DEAR READERS: You've sent me lots of correspondence about the new statin guidelines. Most have come from people whose doctors put them on statins because of the new guidelines. In October 2015, I discussed the new guidelines in two columns and said I'd keep you up-to-date about any important new information.
DEAR DOCTOR K: My right calf starts aching when I exercise. My doctor said she wants to do a test that is like taking my blood pressure in my leg instead of my arm. Does that make any sense?
DEAR READER: I can understand why that seems confusing, but your doctor is right. She is probably worried that the arteries to your right leg have blockages from plaques of atherosclerosis. When you exercise, your leg muscles need more blood; it provides the nutrition they need to work. When blockages prevent your leg muscles from getting the blood they need, they scream in pain.
DEAR DOCTOR K: Despite taking statins, my cholesterol hasn't dropped as low as my doctor would like. I figured he'd put me on the new PCSK9 inhibitors. Instead, he suggested that I stay on my statin, but also take another drug called ezetimibe. What can you tell me about this combination?
DEAR READER: From what you say, I assume your doctor has used the highest dose of the most potent statins before giving up on those drugs. There are very few people whose cholesterol does not drop substantially on statins alone.
DEAR DOCTOR K: I'm at an increased risk for heart attack and stroke. Will the new dietary guidelines help keep my heart healthy?
DEAR READER: In late 2015, the U.S. government issued a new edition of the Dietary Guidelines for Americans. This report helps Americans make healthy food choices. But if you're concerned about having a heart attack or stroke, the advice in the latest update doesn't entirely agree with what many nutrition experts -- as well as the American Heart Association (AHA) -- recommend.
DEAR DOCTOR K: I survived cancer, only to be told that the treatments that saved my life may have increased my risk for cardiovascular disease. What are the risks? And can I minimize them?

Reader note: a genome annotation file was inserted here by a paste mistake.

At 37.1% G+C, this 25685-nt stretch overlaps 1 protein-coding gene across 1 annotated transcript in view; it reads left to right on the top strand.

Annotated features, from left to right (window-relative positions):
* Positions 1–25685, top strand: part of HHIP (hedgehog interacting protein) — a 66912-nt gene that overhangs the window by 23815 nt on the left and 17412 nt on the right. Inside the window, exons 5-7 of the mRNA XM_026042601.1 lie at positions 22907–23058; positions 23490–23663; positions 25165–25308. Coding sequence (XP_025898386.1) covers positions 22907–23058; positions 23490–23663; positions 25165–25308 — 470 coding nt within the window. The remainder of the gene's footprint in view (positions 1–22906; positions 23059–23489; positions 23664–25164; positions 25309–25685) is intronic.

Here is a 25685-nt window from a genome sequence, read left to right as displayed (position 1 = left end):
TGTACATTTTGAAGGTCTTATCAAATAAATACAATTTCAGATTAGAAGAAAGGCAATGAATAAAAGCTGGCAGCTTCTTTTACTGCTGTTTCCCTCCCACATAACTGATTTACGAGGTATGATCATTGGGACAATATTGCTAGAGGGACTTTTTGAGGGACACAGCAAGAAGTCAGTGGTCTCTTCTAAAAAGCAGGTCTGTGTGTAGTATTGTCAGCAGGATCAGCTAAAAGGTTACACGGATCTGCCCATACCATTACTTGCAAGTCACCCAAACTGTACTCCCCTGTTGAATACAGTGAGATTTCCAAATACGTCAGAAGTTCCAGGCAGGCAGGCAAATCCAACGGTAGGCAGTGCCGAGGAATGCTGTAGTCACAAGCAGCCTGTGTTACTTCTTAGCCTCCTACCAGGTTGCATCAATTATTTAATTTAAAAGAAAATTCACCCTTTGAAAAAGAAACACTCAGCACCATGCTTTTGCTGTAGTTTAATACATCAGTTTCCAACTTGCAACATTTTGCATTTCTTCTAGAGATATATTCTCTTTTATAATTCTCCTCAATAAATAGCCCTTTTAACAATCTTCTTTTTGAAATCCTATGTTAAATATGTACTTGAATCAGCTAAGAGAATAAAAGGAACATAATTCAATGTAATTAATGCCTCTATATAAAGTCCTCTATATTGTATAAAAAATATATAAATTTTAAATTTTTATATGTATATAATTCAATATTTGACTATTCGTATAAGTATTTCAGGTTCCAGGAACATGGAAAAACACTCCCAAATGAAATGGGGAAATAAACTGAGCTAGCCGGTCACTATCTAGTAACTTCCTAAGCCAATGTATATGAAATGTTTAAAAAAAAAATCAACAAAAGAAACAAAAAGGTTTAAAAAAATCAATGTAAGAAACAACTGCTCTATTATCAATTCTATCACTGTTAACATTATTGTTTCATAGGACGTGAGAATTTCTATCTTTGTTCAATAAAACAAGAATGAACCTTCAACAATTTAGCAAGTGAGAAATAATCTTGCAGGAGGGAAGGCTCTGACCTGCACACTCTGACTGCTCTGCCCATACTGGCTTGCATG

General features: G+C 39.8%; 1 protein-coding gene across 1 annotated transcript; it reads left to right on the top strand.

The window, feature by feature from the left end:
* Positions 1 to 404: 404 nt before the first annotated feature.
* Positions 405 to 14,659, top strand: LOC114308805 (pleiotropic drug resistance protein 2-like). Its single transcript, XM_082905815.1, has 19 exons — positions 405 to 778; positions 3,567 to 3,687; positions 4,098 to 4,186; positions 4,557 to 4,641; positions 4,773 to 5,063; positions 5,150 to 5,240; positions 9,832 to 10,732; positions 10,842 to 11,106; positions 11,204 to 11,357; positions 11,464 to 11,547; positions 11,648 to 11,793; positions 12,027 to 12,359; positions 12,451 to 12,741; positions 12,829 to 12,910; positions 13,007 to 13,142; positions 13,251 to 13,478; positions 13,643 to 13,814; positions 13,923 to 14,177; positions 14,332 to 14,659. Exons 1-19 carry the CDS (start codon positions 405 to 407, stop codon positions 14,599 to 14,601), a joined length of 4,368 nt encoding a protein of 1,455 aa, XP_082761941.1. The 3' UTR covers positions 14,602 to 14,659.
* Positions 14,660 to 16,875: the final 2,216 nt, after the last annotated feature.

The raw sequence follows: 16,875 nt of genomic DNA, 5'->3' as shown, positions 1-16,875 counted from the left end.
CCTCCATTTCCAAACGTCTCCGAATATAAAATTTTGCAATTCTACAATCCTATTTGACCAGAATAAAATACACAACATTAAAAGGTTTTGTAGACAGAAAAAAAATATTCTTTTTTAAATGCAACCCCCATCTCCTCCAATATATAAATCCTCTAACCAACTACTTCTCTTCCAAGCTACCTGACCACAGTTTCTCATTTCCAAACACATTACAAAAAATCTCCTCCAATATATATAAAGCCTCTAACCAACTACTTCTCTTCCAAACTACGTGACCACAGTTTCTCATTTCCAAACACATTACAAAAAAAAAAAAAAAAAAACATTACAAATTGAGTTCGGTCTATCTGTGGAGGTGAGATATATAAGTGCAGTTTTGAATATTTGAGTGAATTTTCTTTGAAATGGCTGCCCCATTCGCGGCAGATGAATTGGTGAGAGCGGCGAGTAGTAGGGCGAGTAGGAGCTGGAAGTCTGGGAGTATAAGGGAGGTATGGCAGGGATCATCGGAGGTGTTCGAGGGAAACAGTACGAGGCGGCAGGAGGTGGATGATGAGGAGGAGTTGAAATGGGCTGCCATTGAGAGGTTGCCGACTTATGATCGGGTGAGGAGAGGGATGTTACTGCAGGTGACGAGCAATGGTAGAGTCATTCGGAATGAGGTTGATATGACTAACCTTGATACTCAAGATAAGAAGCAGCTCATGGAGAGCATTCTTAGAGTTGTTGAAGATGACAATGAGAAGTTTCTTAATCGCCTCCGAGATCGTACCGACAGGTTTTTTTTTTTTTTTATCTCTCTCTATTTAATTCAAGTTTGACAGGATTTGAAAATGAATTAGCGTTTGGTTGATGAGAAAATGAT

DEAR READER: As more people are living longer after a cancer diagnosis, more people are coping with the long-term effects of cancer treatment. Many cancer-suppressing treatments can have undesirable effects, for example, on the heart and blood vessels.
DEAR DOCTOR K: I often experience heart palpitations -- almost every time I'm excited, angry or scared. Is this dangerous to my health?
DEAR READER: The word "palpitations" is used differently by different people. To me, palpitations are simply an awareness of your heart beating. People aren't usually aware of their heart beating. But when it beats unusually forcefully, irregularly or rapidly, you notice the heartbeat.
DEAR DOCTOR K: I'm in my third year of menopause, and my doctor won't prescribe hormone therapy. He says it increases the risk of heart disease. I think I recall that you told another reader that this is not true. Is my doctor right, or are you?
DEAR READER: You won't be surprised to learn that I think I'm right. But in the previous column you refer to, I didn't say exactly what you remember. I said that the effect of hormone therapy (HT) on heart disease depends on a woman's age and how recently she entered menopause. In younger women, in their first six to 10 years after menopause, HT protects against heart disease. In contrast, in older women, HT increases the risk of heart disease. It's called the "age effect."
DEAR DOCTOR K: I have high cholesterol and high blood pressure, so I know I'm at increased risk for heart disease. Should I see a cardiologist?
DEAR READER: For many people, a primary care physician (PCP) can effectively manage standard risk factors for heart disease. Your PCP also will know when you need to see a cardiologist, and can refer you to a particular one.
DEAR DOCTOR K: A test showed a 50 percent blockage in one of my coronary arteries. That sounds pretty bad to me. But the cardiologist said I didn't need an angioplasty and stent. Why?
DEAR READER: Coronary arteries send needed blood to the heart muscle. That blood flow can be blocked by cholesterol-rich plaques of atherosclerosis. When the blockage seriously reduces blood flow, it increases your risk of a heart attack. An angioplasty and stents can be helpful for restoring blood flow, but the procedure is not risk-free.
DEAR DOCTOR K: You've written that fatty fish like salmon are a good source of omega-3 fats. Does it matter whether the salmon is farmed or wild?
DEAR READER: Salmon and other fatty fish certainly are an excellent dietary source of omega-3 fatty acids, which lower the risk of heart disease. Many supermarkets offer both farmed and wild-caught salmon. The two types have noticeably different tastes and textures. Wild-caught also tends to be more expensive.